The parameters we have been studying so far help to characterize the energetics and spontaneity of reversible reactions. In general, if we assume that the likelihood of two molecules reacting with one another is based on the probability that they will 'collide,' then the 'reactivity' of that substance is directly proportional to its concentration - the more molecules of a substance that are present in a system, the more likely that collisions will take place between that substance and another reactant. However, there are situations where additional factors influence the reactivity of compounds. Either the substance itself is at such a high concentration that molecules of the same substance interact with one another to affect its reactivity, or molecules of one substance are interacting with molecules of one or more other substances to influence reactivity. In this section, we will examine terms such as 'activity,' define the reference state for quantifying activity, and then adjust activity using activity coefficients, as calculated using the ionic strength of a solution.
- 4.1. Reactivity and The Standard State
- Before examining something known as the electrochemical potential (E), it is useful to explore some aspects of what is known as the chemical energy that you have likely learned about before in general or physical chemistry.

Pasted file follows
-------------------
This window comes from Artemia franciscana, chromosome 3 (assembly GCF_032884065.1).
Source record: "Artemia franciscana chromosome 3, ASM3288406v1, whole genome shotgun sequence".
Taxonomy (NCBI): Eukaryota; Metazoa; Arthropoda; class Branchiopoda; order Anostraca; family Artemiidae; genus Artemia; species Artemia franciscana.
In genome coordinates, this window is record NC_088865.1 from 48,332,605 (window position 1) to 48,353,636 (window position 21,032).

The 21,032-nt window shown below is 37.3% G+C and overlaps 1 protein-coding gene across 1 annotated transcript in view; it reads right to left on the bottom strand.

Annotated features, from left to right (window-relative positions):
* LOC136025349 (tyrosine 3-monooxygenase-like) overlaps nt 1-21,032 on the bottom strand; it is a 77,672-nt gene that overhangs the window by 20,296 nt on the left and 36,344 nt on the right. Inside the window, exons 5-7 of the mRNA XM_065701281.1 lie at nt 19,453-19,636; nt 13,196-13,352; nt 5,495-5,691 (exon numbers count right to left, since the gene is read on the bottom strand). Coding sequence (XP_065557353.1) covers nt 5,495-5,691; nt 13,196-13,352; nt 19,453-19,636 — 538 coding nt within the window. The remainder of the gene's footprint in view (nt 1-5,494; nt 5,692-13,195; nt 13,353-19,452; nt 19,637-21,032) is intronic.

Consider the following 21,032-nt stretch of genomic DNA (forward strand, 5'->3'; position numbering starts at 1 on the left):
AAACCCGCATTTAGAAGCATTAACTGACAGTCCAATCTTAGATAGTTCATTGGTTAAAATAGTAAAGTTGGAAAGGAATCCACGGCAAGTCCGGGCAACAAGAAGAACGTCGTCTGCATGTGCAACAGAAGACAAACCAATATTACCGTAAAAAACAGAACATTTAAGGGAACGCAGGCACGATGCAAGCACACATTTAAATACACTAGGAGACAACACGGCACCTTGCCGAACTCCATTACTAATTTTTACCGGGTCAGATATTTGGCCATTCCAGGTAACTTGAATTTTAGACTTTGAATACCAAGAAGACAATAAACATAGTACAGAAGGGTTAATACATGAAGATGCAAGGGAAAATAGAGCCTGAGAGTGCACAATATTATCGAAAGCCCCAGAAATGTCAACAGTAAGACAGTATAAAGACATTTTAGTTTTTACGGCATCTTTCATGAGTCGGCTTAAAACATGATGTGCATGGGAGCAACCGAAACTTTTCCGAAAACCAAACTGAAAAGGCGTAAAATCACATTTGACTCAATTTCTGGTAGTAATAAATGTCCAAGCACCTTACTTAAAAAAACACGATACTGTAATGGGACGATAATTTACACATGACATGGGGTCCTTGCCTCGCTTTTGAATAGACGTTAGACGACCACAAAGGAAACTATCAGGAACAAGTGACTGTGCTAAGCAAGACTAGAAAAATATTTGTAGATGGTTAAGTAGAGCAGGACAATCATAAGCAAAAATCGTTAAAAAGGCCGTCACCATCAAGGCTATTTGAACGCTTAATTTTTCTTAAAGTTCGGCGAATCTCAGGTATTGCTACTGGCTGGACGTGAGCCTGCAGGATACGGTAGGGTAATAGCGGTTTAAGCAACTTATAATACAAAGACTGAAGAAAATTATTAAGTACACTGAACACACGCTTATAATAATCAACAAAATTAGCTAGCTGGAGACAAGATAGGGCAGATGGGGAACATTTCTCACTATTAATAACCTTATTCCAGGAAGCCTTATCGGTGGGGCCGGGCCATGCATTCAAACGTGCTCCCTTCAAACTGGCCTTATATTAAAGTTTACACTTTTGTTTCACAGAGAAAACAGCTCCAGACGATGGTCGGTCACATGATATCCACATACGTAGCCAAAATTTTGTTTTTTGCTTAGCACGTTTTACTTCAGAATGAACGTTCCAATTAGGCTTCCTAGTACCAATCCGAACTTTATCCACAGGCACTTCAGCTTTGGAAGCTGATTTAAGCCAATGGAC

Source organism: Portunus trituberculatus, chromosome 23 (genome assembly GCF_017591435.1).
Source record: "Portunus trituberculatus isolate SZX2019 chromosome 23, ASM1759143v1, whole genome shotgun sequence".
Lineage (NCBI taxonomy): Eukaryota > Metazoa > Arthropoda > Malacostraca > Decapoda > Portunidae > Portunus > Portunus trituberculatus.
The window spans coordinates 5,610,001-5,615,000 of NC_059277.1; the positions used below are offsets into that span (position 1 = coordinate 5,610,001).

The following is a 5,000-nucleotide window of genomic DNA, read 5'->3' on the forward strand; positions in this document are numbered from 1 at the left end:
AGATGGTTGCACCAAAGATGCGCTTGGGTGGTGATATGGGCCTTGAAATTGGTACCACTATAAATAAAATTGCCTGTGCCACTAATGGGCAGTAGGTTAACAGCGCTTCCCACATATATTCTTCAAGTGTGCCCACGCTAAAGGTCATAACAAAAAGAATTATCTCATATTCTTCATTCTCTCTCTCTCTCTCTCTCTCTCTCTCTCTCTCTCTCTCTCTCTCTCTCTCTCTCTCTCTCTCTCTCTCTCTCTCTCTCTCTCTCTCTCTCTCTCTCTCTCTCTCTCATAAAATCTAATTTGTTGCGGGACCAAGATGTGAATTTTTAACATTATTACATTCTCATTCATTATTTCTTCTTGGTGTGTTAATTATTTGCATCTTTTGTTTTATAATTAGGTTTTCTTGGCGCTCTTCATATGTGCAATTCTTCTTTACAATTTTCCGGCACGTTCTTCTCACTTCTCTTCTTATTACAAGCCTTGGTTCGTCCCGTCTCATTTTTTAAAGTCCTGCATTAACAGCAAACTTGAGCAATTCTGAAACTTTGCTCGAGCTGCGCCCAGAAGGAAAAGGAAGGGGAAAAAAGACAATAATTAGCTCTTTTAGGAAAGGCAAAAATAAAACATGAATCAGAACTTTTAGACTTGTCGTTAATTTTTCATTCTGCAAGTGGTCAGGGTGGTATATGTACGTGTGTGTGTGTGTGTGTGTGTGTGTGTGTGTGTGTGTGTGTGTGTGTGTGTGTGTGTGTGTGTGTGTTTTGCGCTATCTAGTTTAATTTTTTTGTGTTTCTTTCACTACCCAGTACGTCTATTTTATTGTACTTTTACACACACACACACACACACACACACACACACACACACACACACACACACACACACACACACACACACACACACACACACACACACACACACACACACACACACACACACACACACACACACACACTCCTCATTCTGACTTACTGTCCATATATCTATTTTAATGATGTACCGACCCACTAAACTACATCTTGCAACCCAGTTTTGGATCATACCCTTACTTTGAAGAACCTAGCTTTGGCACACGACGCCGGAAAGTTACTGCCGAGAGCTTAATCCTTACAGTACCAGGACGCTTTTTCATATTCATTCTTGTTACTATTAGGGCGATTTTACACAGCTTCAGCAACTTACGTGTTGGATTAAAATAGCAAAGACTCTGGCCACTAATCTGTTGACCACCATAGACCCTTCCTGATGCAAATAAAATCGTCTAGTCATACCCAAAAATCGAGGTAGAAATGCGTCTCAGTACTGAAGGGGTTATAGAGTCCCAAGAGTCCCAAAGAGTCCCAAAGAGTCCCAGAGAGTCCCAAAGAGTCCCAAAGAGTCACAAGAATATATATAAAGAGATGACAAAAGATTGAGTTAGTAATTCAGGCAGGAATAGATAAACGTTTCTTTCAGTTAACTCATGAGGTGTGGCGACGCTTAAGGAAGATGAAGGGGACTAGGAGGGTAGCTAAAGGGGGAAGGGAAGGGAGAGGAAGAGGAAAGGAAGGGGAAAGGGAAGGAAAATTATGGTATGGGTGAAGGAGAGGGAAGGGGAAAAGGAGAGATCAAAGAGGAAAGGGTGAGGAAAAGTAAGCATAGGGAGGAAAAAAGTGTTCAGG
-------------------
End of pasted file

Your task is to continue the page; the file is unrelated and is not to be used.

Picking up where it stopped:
- 4.3: Ionic Strength
- The behavior of an electrolyte solution deviates considerably from that an ideal solution. Indeed, this is why we utilize the activity of the individual components and not the concentration to calculate deviations from ideal behavior. In 1923, Peter Debye and Erich Hückel developed a theory that would allow us to calculate the mean ionic activity coefficient of the solution and could explain how the behavior of ions in solution contribute to this constant.
- 4.2: Activity and Activity Coefficients
- The bulk of the discussion in this chapter dealt with ideal solutions. However, real solutions will deviate from this kind of behavior. So much as in the case of gases, where fugacity was introduced to allow us to use the ideal models, activity is used to allow for the deviation of real solutes from limiting ideal behavior.